Margaret Atwood’s In Other Worlds: SF and the Human Imagination.

How Margaret Atwood Taught Me to Love Science Fiction

The citizen’s guide to the future.
Oct. 12 2011 1:35 PM

For the Love of Science Fiction

Margaret Atwood’s In Other Worlds: SF and the Human Imagination.

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Besides her relationship to science fiction, what stands out most are Atwood’s dual, and dueling, feelings about the future: She fears what we may do to ourselves and to our planet in the coming decades. Science fiction novels, Atwood writes:

can explore the consequences of new and proposed technologies in graphic ways by showing them as fully operational.… These stories in their darker modes are all versions of “The Sorcerer’s Apprentice,” in which the apprentice starts up some of the sorcerer’s magic but doesn’t know how to turn it off. They may help us decide whether such apprentices could maybe use a little supervision.


So Atwood hopes that through work like hers, and the cautionary tales woven by her fellow-future-travelers, we will avoid or at least consider nasty outcomes from ill-considered deployment of new “advances” like nanotechnology or gene splicing, which figures prominently in the Oryx and Crake. (It is no coincidence that the only nonfiction work discussed at length in In Other Worlds is 2004’s Enough: Staying Human in an Engineered Age, by Bill McKibben.)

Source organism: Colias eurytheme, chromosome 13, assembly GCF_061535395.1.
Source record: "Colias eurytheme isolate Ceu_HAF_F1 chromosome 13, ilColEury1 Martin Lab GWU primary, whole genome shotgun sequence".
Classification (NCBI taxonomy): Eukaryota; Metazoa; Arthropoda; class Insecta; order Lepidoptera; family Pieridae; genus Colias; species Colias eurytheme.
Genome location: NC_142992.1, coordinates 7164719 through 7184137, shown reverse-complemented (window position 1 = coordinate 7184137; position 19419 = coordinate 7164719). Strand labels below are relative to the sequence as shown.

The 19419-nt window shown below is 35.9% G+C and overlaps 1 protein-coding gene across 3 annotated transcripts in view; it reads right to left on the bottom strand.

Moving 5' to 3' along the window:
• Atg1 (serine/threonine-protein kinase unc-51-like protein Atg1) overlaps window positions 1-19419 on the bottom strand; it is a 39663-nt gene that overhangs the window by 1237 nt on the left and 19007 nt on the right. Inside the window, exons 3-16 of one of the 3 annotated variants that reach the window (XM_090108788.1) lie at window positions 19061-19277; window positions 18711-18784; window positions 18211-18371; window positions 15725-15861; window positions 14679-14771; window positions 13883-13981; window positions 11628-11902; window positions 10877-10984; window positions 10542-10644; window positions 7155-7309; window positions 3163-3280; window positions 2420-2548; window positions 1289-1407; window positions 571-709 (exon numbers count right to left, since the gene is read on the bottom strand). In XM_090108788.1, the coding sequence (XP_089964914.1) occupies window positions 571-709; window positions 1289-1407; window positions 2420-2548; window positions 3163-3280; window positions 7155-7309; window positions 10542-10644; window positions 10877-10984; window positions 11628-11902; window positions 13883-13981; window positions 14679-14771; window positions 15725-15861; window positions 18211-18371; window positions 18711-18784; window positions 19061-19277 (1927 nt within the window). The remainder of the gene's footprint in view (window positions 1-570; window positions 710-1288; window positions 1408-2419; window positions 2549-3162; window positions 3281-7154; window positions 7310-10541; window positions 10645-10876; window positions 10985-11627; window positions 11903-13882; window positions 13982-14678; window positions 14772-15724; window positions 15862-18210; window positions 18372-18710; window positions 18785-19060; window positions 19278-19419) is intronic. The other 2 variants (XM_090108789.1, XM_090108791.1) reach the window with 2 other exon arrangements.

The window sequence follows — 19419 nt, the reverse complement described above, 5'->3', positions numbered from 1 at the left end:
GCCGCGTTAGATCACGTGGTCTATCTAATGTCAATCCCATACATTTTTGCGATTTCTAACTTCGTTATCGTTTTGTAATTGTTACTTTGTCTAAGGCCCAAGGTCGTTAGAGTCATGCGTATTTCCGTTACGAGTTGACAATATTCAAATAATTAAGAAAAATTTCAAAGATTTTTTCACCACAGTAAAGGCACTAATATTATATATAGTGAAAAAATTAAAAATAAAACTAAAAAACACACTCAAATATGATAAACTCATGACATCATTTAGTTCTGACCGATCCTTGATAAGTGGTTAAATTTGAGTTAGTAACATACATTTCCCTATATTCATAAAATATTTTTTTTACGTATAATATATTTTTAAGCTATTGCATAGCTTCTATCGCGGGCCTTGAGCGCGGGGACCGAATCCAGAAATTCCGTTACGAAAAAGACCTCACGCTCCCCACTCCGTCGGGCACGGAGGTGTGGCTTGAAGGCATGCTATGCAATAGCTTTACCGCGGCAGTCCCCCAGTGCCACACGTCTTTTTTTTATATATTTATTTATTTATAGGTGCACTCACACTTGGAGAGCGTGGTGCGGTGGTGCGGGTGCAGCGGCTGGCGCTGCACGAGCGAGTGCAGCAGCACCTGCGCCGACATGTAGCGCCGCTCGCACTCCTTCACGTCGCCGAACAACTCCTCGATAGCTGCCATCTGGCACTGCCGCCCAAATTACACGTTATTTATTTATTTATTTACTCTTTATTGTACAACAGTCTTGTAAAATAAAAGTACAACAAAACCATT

A limited-edition version of In Other Worlds comes with an eco-friendly gimmick, or promise, depending on how you look at it: For $100 Canadian, 300 lucky Atwood fans will be able to avoid any eco-guilt, because the extra-special version is printed on paper made partially of straw. A press release quotes Atwood as calling this “the kind of practical innovation that could make paper from endangered forests ancient history.” This “Second Harvest” paper is in short supply, as North America lacks the requisite pulping facilities. Ironically, this “practical innovation” is being distributed unevenly, to those with means, an inequity in the access to new technology with which Atwood seems otherwise uncomfortable; in Oryx and Crake and The Year of the Flood, for instance, a future society is divided between the wealthy workers who live in secure enclaves controlled by corporations and the have-not “plebe rats” in the crowded, dirty world.

Perhaps the most important guidance Atwood offers on reading and loving science fiction is to respect the craft’s ability to explore unintended consequences but not to overstate its predictive qualities: “I carefully say a future rather than the future because the future is an unknown: from the moment now, an infinite number of roads lead away to ‘the future,’ each heading in a different direction,” she writes. I will cling to those words the next time I read a terrifying depiction of a technologically rich but morally bankrupt society in the years to come. Like the author who’s next up in my science fiction education: Neal Stephenson.

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